- Our Story
- Our Work
- News & Events
- Support Us
Updates from the Gord Downie & Chanie Wenjack Fund, focusing on the Legacy Spaces, Legacy Schools, The Secret Path and all the community-based events, fundraising and reconciliACTIONs going on across Canada from coast to coast to coast.
Our friends at Learning Bird have created a series of free resources based on Secret Path, which tells the story of Chanie Wenjack’s flight from residential school. In honour of the United Nations International Year of Indigenous Languages 2019, the resources that they have created position Chanie Wenjack’s story as an opportunity to explore the topic of Indigenous languages and how they relate to Indigenous rights on a local, regional, national, and global scale.
As students complete the activities in this kit, learners will develop literacy, research, communication, and empathy skills as they learn about a variety of Indigenous languages and revitalization efforts and share what they learn with others in their communities. This kit is best suited for high school Indigenous studies, geography, English language arts, and social studies classes. Click here to find out more and to access the resources.
Is your school still planning a Walk for Wenjack? Finding a Secret Path: Mapping Activity is a great activity to do with your students before doing your walk to better understand how Chanie would have felt as he was planning his route home. During the activity, students learn that Chanie Wenjack would have had difficulty reading the English map that he took with him on his journey away from the residential school in Kenora, ON, and asked: “how do you think he felt?”. Complete your own mapping activity in class to reflect and discuss how language and language loss can affect how we find our place in the world.
Updated resources for our Legacy Schools are available online at legacyschools.ca/resources.
The Gord Downie & Chanie Wenjack Fund is proud to say that all the schools in the Comox Valley School District are now members of our Legacy Schools program. All 23 school sites within the district will receive toolkits in preparation for the 2019-2020 school year. Not only is the whole school district now prepared to “Do Something” and create reconciliACTIONs moving forward, but some schools and students have already done great things this past year. These initial steps are important to recognize and highlight, as they helped introduce and inspire the rest of the district to become Legacy Schools, and support each other on their own path towards reconciliation. Their successes were recently highlighted in an article in their local newspaper that speaks on how well the district has come together to support Indigenous students and education.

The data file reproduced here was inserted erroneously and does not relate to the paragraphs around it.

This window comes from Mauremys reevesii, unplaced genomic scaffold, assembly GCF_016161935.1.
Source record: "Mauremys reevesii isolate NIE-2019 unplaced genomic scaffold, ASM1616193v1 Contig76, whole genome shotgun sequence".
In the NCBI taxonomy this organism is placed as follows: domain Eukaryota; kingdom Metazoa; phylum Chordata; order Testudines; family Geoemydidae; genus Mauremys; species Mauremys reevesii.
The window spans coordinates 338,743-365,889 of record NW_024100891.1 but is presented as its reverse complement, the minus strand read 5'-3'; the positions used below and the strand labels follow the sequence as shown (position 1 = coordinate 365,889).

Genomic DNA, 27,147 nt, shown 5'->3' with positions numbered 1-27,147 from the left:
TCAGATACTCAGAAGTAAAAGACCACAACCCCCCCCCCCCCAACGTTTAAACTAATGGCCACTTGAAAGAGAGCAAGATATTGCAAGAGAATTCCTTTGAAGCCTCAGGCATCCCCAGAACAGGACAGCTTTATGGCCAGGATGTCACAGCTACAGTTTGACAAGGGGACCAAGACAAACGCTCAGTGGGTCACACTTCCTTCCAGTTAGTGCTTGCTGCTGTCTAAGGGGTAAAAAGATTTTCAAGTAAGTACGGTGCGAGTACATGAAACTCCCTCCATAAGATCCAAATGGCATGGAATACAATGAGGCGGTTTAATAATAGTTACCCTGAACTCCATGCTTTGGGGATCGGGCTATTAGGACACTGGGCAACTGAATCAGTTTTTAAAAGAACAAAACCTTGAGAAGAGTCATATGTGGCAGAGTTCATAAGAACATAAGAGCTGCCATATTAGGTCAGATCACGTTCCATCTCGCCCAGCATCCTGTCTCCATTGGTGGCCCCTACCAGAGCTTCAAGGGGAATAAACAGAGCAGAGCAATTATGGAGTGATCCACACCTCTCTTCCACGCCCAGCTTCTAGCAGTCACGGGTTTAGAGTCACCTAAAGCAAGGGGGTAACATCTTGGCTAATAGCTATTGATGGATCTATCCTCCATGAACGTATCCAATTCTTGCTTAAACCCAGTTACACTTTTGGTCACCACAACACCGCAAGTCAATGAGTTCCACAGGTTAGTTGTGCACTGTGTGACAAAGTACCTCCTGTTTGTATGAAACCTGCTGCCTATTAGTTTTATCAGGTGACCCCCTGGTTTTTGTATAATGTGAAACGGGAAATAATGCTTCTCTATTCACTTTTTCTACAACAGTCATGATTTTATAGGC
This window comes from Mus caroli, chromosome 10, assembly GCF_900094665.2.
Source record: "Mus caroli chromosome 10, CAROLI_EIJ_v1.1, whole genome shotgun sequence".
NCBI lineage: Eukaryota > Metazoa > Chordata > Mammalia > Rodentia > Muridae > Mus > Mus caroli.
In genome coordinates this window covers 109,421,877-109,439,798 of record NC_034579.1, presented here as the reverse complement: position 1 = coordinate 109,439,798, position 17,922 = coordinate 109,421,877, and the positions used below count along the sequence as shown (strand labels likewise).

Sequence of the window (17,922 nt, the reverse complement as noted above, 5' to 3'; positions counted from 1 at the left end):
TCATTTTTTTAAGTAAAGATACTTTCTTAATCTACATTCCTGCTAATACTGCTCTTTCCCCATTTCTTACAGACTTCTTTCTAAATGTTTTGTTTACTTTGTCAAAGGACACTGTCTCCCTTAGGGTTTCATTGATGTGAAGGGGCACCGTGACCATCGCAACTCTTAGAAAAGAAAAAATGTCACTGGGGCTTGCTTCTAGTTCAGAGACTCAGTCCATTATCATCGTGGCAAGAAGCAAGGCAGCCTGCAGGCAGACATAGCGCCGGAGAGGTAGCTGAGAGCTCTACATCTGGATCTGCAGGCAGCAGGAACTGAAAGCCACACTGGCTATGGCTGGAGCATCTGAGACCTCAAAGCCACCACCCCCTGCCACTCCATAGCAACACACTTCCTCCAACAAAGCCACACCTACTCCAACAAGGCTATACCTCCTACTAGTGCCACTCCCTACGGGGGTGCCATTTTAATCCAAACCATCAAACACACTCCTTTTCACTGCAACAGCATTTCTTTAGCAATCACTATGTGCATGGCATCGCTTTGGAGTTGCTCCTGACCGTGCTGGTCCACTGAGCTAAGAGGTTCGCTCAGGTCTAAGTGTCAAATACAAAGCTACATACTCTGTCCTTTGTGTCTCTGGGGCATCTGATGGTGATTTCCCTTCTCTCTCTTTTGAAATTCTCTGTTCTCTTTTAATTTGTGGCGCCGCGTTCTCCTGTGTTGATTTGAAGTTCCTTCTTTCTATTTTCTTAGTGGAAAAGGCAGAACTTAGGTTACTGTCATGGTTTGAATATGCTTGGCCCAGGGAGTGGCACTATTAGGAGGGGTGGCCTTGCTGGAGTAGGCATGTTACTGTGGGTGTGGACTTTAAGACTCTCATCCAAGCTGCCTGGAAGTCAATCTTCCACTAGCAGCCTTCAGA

During the 2018-2019 school year, we launched our Legacy Schools poster contest to ask students “what does reconciliation mean to you?”. Two of our winners came from the same Indigenous K/1 class at Ecole Puntledge Park. These two young artists showed that there’s no such thing as being too young to understand Indigenous history and education.
At times, both educators and parents alike may steer away from certain topics due to a feeling that the child isn’t mature enough to fully understand and appreciate the topic. Instead of shying away from the subject, teachers from Comox Valley have worked to help scaffold the topics related to our shared history, and create entry points for young students to access and learn in a safe space. If collectively we can provide the tools and support, students of any age can thrive.
In early 2019, DWF launched the pilot phase of our High School Artist Ambassador program. One of our visits was held at G.P. Vanier Secondary School in Courtenay, B.C. DJ Kookum, an Indigenous artist, visited the school to share her story and her musical talent with the students.
The Artist Ambassador program brings Indigenous and non-Indigenous artists into high schools across Canada to inspire student leadership and forward the journey of reconciliation in school communities. Artists share their art, music and stories through workshops and/or performances and engage students in learning and conversations about reconciliation.
DJ Kookum was an incredible ambassador who willingly shared her backstory with the students. She also showed that being an Indigenous musician doesn’t mean being confined to traditional methods, but that you can also share your story and message with any instrument – like a laptop and turntable.
Charlotte Hood-Tanner and her senior art class from Highland Secondary School took on a beautiful year end project. This project highlighted everything our Legacy Schools program is striving to encourage and promote across Canada. Charlotte noted that the students and herself had a focus “on cultural appreciation, not cultural appropriation.” This is an important step in the reconciliation process. To help with this, the class connected with the local K’omoks First Nation.
A key piece of their project was honouring the Indigenous K’omoks language on their posters; this ties into the United Nations proclamation that 2019 is the Year of Indigenous Languages. Providing students with the opportunity to appreciate and honour local Indigenous peoples through art is a great step forward towards reconciliation as it begins to bridge the gap between schools and communities.
We are so happy with the steps educators and students have already taken towards reconciliation. We are excited to support Comox Valley on their learning journey and we can’t wait to see what the future has in store for them, and what other reconciliACTIONs they will complete in the coming school year.